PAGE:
Q 230 Mary Macleod: What mechanisms will you use to communicate some of this? Yes, you want the right system, a simple system and something that is communicated well, so that families can access it. What sort of plan is in place to ensure that that communication is effective?
Priti Patel: We have only touched on this. We are adamant that we are going to use every single communications channel available to us. Obviously, there is the Government Digital Service; that network is already there. But it is about more than that. For example, we will very much be using schools where they have early years child care provision. We will be using children’s centres as well. I have been to quite a few centres recently. I went to a really good one in Newham on Friday morning run by 4Children. It has become a one-stop shop—an integrated service. You do not just leave your children there so that they get child care. There are also training opportunities there for mums, and it is connected with employment opportunities
Can I probe a bit further the point about the interaction of universal credit with tax-free child care? I understand that your hands are slightly tied because universal credit is on the DWP side, but can I ask whether you have considered, and if not whether you will consider, all the different scenarios? Of course, one aspect of this is someone moving up the pay scale, going from universal credit and into tax-free child care. But as we heard from much of the oral evidence, it will more commonly be people who are borderline and who are moving between the two systems because of changes to circumstances or pay or because they are having an extra child. It seems that there are quite a lot of penalties in the Bill that people may incur unintentionally. If they accidentally open a child care account thinking that that is something to which they are also entitled, they will automatically lose their universal credit. If they change scheme more twice in a year, they then cannot change for another four years. Could you either reassure me that you have thought about all those different things or have another look to ensure that we are not unfairly penalising families for what would otherwise be perfectly reasonable changes to their life?
Suzanne Newton: If I can pick up the point about moving between the two, we are developing with Government Digital Service colleagues a really easy to use online calculator. People can enter their personal circumstances to try to see which of the schemes would be best for them. That will be not just for TFC but for UC, ESC and other things. That will give them a good feel for which is best for them. If they decide that it is TFC, they will have to stop their UC claim before they claim for tax-free child care. If they are in tax-free child care and there is a change of circumstance, they can immediately move back to UC and the tax-free child care will continue up until the end of that quarterly reconfirmation. There will be a period when they get both, and at the end of that period they will need to stop their tax-free child care and carry on with UC. If there is a valid change of circumstance, such as having a baby or losing their job, that is absolutely fine. The two rule does not apply. The two rule applies only when they just choose to flick in and out without a change of circumstance.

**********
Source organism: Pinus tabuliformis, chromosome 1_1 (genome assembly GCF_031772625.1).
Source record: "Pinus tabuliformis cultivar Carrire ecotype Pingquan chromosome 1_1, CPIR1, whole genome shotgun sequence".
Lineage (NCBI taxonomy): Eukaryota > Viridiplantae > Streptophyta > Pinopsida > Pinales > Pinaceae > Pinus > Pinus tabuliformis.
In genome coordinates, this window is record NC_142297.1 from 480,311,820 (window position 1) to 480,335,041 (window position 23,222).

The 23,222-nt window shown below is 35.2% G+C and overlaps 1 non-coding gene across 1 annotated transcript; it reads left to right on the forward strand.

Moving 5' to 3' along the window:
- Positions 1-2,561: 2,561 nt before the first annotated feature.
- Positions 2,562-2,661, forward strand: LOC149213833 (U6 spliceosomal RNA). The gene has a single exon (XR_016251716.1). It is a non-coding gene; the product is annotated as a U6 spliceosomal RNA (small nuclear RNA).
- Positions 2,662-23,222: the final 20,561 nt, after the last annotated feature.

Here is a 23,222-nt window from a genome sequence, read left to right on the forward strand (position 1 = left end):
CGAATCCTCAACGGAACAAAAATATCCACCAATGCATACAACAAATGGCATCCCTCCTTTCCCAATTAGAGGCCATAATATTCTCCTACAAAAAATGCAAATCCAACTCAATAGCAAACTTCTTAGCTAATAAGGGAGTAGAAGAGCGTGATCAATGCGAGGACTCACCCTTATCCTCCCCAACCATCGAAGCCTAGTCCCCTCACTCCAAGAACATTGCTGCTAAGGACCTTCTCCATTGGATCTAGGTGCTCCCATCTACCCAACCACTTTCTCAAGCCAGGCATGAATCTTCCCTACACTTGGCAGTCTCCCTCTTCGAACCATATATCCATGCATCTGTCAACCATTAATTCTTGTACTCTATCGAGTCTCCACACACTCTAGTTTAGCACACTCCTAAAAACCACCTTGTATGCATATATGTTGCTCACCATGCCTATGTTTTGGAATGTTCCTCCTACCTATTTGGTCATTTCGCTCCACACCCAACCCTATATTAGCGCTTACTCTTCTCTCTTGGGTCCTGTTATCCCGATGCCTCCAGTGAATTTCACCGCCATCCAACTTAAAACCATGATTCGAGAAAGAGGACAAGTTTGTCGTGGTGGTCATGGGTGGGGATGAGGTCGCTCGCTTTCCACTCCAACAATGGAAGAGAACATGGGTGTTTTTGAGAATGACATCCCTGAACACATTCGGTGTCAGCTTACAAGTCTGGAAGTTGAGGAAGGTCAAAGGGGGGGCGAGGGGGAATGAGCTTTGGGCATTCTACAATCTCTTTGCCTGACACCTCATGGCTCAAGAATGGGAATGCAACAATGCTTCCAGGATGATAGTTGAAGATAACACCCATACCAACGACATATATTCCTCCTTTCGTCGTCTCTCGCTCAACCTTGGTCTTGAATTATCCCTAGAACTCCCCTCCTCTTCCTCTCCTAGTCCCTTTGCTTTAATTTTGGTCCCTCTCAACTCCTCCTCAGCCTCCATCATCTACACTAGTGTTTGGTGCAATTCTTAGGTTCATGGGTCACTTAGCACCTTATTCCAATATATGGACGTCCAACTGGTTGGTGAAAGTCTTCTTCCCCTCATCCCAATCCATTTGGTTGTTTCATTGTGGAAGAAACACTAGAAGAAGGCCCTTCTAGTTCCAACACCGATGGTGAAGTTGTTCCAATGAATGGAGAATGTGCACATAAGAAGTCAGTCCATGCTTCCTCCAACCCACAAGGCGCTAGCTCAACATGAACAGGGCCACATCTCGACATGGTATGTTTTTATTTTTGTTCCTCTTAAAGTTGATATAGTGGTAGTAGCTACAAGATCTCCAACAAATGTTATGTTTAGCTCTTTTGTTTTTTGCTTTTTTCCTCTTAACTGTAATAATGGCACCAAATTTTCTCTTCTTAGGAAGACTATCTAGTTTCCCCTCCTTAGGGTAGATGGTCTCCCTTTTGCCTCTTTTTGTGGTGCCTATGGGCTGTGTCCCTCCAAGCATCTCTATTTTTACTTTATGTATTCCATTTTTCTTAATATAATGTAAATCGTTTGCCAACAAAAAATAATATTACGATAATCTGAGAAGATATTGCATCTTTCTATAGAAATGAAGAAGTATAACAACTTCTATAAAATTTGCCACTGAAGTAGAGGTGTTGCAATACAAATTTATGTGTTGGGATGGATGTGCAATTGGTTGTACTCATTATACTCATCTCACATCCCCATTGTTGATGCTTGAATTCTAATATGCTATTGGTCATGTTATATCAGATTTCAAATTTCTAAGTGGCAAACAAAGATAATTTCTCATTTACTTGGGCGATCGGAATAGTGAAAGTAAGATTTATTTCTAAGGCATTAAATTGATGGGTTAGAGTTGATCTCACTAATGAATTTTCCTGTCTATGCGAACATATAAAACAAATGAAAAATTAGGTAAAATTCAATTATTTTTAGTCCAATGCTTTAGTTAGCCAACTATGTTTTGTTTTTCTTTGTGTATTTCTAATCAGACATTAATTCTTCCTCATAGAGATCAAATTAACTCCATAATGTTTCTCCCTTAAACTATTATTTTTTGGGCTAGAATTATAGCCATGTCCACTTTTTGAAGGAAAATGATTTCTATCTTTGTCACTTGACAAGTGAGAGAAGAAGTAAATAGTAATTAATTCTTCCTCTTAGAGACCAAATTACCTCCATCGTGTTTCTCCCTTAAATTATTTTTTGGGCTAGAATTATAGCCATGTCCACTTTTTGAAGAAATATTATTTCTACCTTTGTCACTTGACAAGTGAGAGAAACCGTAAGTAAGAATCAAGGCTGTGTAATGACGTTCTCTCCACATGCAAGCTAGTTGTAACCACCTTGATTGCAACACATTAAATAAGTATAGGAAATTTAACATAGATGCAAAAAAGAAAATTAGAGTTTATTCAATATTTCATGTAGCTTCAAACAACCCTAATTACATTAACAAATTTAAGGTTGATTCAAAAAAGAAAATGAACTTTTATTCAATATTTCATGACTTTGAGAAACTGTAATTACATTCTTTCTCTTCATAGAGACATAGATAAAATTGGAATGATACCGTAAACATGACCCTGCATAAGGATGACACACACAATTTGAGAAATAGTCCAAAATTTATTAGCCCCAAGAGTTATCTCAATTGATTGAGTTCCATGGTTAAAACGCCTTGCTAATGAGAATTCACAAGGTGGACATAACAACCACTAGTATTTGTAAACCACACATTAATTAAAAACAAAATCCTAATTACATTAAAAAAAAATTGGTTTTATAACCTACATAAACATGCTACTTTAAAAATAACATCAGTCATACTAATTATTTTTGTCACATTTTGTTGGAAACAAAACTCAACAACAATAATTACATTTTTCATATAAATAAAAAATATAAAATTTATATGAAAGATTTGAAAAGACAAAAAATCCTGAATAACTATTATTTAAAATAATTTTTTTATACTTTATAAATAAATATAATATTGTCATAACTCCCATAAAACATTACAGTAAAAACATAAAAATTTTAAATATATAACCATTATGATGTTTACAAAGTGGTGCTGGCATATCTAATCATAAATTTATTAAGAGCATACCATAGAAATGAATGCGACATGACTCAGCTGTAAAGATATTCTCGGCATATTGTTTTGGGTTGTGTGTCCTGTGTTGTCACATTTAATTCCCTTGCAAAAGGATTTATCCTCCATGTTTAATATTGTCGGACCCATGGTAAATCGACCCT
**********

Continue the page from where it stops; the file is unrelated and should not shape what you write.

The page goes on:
Q 233 Robert Jenrick (Newark) (Con): This has already been raised by Lucy Powell and others, but one of the key debates that we have had today and in previous oral evidence sessions has been about how much impact the scheme will have, how much bang you get for the buck, how many more women will get back into work and at
Priti Patel: That is a really good point, because everyone will have different views based on scenarios, conversations and discussions. We have created a tax-free child care impact assessment, which includes evidence showing that subsidies like this have a positive impact, particularly on the individuals we are trying to help here—those entering the workplace who are increasing their working hours.
However, there is no automatic answer, because the scheme is new and is not yet up and running, which comes back to my earlier point. We are planning an evaluation, which we obviously have to do as it is the right thing to do, to set out the benefits of the scheme, what it has delivered and how it has delivered. It is a fact of life that survey data from all stakeholders, certainly those who have come to the Committee, to whom I have spoken and with whom officials have been in touch, shows that more than half of mothers who are not in paid work would dearly love to be could they get access to child care and were they able to pay for it. It is a clearly a positive measure in the right direction, but we will have to assess it in the right way once the scheme is up and running.
Q 234 Nic Dakin: Jane Platt, in her evidence to us, seemed to respond to quite a lot of questions about passing issues back to HMRC, much of which, to be fair, you have picked up in the evidence you have given this afternoon. How are you ensuring that standards are robust?
Suzanne Newton: We will have what we are calling a memorandum of understanding between the two Departments, which will set out the service standards that we are expecting NS&I to provide in terms of the availability of its website, the service that we expect through its contact centres and other things. We will monitor progress against that. I know there was mention of a code of conduct. That is one of the things that I would really like to explore with stakeholders over the coming months. We will share with them the service standards that we are going to be suggesting, and then we will pick that up as part of our ongoing conversation.